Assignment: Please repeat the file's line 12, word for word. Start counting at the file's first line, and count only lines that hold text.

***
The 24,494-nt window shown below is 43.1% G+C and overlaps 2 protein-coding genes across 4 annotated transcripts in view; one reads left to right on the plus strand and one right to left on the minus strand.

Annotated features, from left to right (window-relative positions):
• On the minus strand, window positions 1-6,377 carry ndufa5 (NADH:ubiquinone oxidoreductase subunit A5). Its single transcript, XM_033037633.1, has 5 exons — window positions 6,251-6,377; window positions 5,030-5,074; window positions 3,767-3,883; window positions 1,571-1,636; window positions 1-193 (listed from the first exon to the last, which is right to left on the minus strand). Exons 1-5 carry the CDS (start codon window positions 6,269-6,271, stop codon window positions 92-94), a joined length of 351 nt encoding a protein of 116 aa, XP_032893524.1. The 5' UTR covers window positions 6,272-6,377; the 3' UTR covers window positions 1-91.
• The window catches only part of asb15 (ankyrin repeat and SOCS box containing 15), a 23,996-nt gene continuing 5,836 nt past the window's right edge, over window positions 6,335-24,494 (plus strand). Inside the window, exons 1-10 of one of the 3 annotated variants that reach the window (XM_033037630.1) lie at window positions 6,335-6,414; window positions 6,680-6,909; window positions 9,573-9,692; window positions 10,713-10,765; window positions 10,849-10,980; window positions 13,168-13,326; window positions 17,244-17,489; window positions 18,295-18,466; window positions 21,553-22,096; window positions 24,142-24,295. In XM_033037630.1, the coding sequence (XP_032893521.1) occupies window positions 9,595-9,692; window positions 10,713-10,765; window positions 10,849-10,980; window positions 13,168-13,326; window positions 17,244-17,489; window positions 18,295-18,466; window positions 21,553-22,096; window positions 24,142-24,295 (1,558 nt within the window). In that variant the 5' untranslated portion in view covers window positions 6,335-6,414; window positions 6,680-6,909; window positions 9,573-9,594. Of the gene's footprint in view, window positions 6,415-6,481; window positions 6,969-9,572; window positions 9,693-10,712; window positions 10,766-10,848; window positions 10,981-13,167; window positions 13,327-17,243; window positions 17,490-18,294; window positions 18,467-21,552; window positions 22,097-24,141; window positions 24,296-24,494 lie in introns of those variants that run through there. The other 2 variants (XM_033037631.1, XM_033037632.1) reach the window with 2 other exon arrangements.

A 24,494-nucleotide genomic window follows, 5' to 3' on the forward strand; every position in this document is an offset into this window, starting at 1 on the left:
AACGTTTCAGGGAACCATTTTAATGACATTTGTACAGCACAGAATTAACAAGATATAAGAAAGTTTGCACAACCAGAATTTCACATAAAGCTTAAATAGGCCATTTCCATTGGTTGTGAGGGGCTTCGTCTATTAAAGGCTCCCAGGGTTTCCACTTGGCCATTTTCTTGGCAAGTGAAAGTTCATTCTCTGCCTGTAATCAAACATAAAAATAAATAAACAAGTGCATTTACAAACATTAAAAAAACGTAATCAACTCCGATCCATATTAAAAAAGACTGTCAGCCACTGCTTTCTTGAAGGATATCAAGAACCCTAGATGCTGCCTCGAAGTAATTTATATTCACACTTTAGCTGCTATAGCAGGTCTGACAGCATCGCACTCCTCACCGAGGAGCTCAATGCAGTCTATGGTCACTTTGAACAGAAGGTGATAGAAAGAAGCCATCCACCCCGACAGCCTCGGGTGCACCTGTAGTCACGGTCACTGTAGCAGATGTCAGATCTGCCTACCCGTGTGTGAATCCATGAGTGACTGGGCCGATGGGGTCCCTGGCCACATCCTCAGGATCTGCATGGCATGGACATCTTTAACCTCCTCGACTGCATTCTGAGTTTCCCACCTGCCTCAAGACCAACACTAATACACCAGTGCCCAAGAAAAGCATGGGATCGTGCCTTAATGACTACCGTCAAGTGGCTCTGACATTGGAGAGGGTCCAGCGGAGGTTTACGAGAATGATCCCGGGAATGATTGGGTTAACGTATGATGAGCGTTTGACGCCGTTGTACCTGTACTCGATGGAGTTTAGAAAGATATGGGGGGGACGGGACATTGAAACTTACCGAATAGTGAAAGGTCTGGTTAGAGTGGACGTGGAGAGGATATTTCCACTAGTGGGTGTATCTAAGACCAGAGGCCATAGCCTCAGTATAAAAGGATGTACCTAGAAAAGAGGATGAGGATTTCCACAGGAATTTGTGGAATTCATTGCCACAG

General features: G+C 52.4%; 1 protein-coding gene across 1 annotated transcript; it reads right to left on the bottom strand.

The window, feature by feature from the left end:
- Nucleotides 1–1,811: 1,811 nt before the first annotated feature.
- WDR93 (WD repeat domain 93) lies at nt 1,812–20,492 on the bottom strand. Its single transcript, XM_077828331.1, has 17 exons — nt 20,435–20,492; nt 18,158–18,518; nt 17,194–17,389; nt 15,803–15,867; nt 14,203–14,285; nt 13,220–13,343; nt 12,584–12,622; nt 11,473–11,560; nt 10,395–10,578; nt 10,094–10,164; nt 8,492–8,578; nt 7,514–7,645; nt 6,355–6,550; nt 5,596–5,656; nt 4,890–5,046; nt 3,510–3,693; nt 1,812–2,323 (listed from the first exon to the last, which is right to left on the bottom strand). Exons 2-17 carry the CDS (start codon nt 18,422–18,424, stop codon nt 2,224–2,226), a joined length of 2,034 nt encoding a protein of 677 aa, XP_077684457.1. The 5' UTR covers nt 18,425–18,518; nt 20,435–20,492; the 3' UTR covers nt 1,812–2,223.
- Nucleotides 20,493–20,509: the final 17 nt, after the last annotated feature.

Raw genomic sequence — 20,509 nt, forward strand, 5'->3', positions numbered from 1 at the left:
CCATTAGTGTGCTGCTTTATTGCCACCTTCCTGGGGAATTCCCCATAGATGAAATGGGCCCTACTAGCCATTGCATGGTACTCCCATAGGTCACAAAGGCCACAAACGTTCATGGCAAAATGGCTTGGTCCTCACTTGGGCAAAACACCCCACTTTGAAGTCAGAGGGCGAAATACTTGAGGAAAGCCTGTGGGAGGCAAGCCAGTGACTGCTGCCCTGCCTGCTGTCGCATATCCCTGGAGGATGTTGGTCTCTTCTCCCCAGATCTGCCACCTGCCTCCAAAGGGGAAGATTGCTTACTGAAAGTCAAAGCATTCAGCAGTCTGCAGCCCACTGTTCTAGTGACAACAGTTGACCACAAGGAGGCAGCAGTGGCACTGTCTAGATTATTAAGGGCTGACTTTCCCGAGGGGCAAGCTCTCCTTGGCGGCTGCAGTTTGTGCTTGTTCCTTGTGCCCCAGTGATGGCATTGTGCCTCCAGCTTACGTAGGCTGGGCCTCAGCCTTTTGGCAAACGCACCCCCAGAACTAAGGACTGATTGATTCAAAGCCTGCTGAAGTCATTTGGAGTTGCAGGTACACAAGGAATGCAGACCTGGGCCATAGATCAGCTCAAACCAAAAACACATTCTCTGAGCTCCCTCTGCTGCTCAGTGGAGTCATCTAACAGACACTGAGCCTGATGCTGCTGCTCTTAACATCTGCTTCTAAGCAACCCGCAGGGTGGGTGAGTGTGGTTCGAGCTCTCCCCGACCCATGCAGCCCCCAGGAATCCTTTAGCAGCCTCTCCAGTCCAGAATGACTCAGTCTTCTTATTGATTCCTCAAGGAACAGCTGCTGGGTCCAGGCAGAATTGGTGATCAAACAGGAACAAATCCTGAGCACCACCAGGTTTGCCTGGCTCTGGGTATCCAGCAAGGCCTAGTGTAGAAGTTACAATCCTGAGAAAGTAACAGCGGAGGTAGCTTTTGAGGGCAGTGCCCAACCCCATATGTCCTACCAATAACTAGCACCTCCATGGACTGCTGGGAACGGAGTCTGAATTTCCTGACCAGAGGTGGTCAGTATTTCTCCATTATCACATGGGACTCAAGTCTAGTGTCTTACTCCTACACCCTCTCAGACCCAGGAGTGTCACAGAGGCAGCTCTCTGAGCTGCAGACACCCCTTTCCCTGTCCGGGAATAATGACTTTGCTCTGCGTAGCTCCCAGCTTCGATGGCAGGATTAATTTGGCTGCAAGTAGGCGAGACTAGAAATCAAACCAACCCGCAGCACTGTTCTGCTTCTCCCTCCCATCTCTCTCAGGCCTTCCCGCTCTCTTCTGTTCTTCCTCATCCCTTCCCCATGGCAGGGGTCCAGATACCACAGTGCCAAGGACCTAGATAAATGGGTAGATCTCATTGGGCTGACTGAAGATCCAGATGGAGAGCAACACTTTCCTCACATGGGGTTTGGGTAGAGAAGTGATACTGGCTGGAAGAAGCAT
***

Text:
Raw genomic sequence — 20,509 nt, forward strand, 5'->3', positions numbered from 1 at the left: